That’s open to interpretation and too subjective and political for this blog (see disclaimer) so I will focus back to the democratic process.
The short answer is that without a constitutional requirement for these organisations, governments could set up, defund, and abolish these organisations.
What is different this time?
If the referendum passes, The Constitution will be changed so that there will always be a Voice to The Parliament. The Voice will be a constitutional requirement, ensured by all Federal Australian Governments.
How much influence will The Voice have on Parliament?
The elected members of Parliament will continue to make all decisions for Australia.
The Voice will be an advisory group to the Parliament only. The government will be required to consult The Voice, but all laws will still have to pass through Parliament, and the government will still make all decisions about government programs, services, or funds.
What kind of organisation will The Voice be and do?
How The Voice is set up and operates has not yet been decided. The set up and operations of The Voice will be the subject of a national consultation process with Aboriginal and Torres Strait Islander communities and the broader public if the referendum passes. The First Nations Referendum Working Group has suggested some design principles as a starting point for these discussions (see response to ‘Where did the proposed changes come from? below).
What happens is Australia votes yes?
The Government will engage Aboriginal and Torres Strait Islander communities and the broader public in a process to design The Voice and draft legislation to create it. This legislation must then pass through Parliament to establish The Voice.
How many votes are needed for the referendum to pass?
A ‘double majority’ is required for a referendum to pass in Australia. This means that both of the following majorities are needed for the referendum to pass:
- A majority of voters, across the nation must vote yes / more than 50% of Australian citizens must vote yes.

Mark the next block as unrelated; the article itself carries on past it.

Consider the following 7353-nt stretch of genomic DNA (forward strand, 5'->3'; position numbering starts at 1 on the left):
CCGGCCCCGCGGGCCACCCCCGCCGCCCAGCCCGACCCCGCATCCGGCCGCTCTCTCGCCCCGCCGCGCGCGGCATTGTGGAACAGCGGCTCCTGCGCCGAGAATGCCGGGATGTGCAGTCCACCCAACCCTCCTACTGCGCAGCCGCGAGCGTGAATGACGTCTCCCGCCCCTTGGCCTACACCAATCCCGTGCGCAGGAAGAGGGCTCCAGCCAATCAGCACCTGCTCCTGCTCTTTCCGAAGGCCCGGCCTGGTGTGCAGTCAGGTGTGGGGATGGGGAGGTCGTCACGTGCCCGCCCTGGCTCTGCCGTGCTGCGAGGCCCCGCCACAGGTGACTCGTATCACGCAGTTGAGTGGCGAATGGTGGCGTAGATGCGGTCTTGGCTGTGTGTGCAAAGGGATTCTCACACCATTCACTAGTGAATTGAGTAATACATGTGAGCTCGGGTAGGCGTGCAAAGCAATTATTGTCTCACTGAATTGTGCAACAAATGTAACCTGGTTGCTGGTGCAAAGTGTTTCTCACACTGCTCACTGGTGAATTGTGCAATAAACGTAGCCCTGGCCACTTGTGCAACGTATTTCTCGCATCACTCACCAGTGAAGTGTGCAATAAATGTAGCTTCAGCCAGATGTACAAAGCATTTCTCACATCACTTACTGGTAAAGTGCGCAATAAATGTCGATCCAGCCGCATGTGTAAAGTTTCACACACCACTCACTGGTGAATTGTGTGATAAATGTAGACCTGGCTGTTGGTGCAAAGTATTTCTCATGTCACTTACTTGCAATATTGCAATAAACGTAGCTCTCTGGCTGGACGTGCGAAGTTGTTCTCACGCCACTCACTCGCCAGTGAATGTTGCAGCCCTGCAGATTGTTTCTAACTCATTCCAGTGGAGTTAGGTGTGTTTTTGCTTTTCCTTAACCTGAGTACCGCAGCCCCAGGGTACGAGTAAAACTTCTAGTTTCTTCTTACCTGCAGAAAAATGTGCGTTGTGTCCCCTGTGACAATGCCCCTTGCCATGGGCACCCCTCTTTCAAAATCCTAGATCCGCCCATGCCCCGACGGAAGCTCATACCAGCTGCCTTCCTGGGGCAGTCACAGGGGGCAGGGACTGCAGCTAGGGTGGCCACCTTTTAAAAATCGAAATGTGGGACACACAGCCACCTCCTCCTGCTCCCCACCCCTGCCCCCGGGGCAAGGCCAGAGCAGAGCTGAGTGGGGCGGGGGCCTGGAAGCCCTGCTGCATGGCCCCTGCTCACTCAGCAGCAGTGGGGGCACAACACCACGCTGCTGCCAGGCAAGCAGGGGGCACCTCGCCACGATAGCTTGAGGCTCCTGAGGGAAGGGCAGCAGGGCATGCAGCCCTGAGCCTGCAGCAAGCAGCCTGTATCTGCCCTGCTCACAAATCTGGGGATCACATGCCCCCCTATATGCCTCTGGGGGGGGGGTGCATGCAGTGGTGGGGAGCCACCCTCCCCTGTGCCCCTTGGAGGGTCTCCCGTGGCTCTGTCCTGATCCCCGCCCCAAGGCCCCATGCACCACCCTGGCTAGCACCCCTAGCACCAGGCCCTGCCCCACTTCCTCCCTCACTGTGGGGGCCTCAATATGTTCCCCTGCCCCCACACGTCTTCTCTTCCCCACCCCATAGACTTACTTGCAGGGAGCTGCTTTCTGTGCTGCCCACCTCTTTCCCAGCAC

- A majority of voters in a majority of states* in Australia must vote yes / more than 50% of Australian citizens in three states must vote yes.
*There are five states and two territories in Australia. The two territories include the Australian Capital Territory and the Northern Territory. Votes made by people in these territories are only counted in the national vote.
What happens if Australia votes no?
The Constitution will not change. The current Government may create and endorse a representative organisation like The Voice to Parliament, but this organisation could be defunded and abolished by future governments.
Where did the proposed changes come from?
In 2015, The Referendum Council on Constitutional Recognition of Aboriginal Torres Strait Islander Peoples was set up to advise the Prime Minister and Leader of the Opposition on options for constitutional reform. Members of the Council were jointly appointed by The Government and The Opposition. The Council published the Final Report of the Referendum Council in 2017.
In 2018, a Joint Select Committee on Constitutional Recognition relating to Aboriginal and Torres Strait Islanders Peoples was appointed. A Joint Select Committee is a group that includes elected members from various parties who report to both Houses of Parliament. It presented its final report in November 2018 which recommended a codesign process with Aboriginal and Torres Strait Islanders Peoples and that the Australian Government consider constitutional options to establish The Voice.
In 2019, a codesign process commenced led by the Minister for Indigenous Australians.
In September 2022, the First Nations Referendum Working Group was set up to advise the Government on the timing and wording of the referendum and principles of the Voice. Members of the working group include First Nations leaders from across Australia.
The First Nations Referendum Working Group developed the following design principles as a starting point for these discussions. The Voice will:
- Give independent advice to the Parliament and Government.
- Be composed of members chosen by Aboriginal and Torres Strait Islander people and communities.
- Be representative of Aboriginal and Torres Strait Islander communities, have gender balance and include youth.
- Consult grassroots communities and regional entities and ensure their representation is informed by experiences, including people who have historically been excluded from participation.
- Be accountable and transparent, subject to governance and reporting requirements and be within the scope of the National Anti-Corruption Commission.
- Work alongside existing organisations and traditional structures.
- Not have a program delivery function (like a government agency).
In March 2023, a Constitution Alteration Bill was introduced into Parliament and referred to a Joint Select Committee on the Aboriginal and Torres Strait Islander Voice Referendum. The committee report is available here, along with information about its members.
In June 2023, the Australian Parliament held a debate and passed the Constitution Alteration Bill.
How are Indigenous people recognised and consulted in other countries?
Table two summarises when and how the Governments of New Zealand, Canada and Sweden recognise indigenous people and how their ‘voice’ is represented in the parliaments of these countries.
Table 2: Constitutional recognition of indigenous people and their ‘Voice’ to parliament in New Zealand, Canada, and Sweden.